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Blur Correction Circuit for Scanners

IP.com Disclosure Number: IPCOM000083355D
Original Publication Date: 1975-May-01
Included in the Prior Art Database: 2005-Mar-01
Document File: 3 page(s) / 35K

Publishing Venue

IBM

Related People

Pricer, WD: AUTHOR

Abstract

Image distortion in scanners, for example, area scanners, is eliminated or at least minimized without using light-strobing techniques. In scanners light incident on a photosensitive portion, i.e., a picture or photoelement, is detected by collecting charge generated over a period of time, called the integration time, onto a circuit node. At the end of the integration time, this charge is sequentially gated or shifted out, during a readout time, through circuits associated with other photoelements to an amplifier.

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Blur Correction Circuit for Scanners

Image distortion in scanners, for example, area scanners, is eliminated or at least minimized without using light-strobing techniques. In scanners light incident on a photosensitive portion, i.e., a picture or photoelement, is detected by collecting charge generated over a period of time, called the integration time, onto a circuit node. At the end of the integration time, this charge is sequentially gated or shifted out, during a readout time, through circuits associated with other photoelements to an amplifier.

To prevent the collected signal from a particular circuit node from being modified by light incident on the other circuit nodes, the other circuit nodes are shielded from the incident light or a high-intensity strobing light is used to store the information on the circuit nodes during a short duration integration time and turned off during the readout time. An alternative solution is to employ very long integration periods followed by very rapid shifting out of the data, so as to minimize the amount of blurring.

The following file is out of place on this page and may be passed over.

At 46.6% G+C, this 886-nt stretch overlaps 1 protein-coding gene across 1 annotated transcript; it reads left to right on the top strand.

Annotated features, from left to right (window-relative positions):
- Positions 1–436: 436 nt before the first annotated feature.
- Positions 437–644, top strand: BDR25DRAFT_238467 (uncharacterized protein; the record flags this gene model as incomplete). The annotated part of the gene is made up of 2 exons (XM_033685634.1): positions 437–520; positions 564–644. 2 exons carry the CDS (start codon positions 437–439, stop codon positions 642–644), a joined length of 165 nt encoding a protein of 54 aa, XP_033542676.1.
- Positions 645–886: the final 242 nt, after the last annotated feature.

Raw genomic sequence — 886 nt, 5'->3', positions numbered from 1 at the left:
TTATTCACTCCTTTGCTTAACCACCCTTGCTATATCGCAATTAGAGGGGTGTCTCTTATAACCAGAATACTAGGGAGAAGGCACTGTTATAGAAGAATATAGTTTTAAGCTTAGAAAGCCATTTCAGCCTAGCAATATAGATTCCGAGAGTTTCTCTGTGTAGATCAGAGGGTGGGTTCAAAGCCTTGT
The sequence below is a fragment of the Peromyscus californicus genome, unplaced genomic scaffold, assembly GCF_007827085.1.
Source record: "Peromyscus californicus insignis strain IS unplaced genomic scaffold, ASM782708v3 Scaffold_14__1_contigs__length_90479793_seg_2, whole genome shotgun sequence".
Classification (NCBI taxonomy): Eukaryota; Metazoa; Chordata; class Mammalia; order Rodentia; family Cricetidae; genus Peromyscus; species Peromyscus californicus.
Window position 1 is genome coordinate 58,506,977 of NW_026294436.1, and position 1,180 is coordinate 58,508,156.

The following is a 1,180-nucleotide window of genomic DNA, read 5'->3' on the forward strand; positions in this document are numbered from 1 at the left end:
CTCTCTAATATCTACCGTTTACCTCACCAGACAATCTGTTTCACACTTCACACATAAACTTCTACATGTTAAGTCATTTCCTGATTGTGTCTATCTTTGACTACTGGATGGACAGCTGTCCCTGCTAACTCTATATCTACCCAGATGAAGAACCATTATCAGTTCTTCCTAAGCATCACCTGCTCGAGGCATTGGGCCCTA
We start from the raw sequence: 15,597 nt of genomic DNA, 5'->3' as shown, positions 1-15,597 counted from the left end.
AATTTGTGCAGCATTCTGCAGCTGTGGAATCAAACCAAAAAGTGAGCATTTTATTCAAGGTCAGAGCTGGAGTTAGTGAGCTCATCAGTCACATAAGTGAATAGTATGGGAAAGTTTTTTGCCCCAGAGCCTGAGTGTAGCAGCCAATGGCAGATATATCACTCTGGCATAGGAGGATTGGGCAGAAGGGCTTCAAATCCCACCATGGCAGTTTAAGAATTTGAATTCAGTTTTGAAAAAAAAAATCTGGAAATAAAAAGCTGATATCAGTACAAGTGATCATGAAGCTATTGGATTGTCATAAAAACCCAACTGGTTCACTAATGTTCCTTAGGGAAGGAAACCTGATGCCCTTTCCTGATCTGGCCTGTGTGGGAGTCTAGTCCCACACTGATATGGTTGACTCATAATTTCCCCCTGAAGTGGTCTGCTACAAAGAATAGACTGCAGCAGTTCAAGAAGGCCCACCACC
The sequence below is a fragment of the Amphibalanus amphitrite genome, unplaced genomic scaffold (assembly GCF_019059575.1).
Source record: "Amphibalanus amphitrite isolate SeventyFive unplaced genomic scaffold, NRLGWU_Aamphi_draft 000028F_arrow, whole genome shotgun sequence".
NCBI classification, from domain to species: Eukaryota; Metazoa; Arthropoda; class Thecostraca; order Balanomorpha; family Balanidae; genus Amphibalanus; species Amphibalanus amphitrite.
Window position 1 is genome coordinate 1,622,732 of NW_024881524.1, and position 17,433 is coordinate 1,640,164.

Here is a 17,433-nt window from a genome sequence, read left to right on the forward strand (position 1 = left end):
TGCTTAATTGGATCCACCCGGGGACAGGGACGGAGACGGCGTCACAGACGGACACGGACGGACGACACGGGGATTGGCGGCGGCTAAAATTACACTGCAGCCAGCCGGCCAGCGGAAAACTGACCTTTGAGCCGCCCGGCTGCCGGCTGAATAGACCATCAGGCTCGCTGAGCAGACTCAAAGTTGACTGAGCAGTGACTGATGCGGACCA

By utilizing this circuit which corrects for blurring, integration periods and readout periods may be of comparable duration without the need for strobing the scanner with high-intensity light or shielding the circuit nodes.

With the integration time and the readout time equal, as an example, the light intensity at the photoelements is adjusted so that the maximum light intensity will generate charge up to one half of the dynamic range of the circuitry. If the scanner information is shifted from left to right, each sensed photoelement will be blurred by an amount proportional to the incident light on each photoelement to its right.

To correct for blurring in a signal from a particular photoelement, the true signal from all the photoelements to the right of the particular element is detected, and a fraction of the total of these signals is subtracted from the incoming signal associated with the particular photoelement.

The amplifier into which the signals from the photoelements are shifted is a difference amplifier having a first input terminal 10, to which these signals in the form of a voltage Vin are applied. The voltage Vin may be derived from a first photoelement of a light-sensitive charge transfer device, e.g., a charge-coupled device or a bucket-brigade shift register, where the charge is converted to a voltage at a capacitor, as is well known.

During the integration time, the reset switch of the blur correction circuit is closed to discharge the accumulator capacitor, and to apply a zero...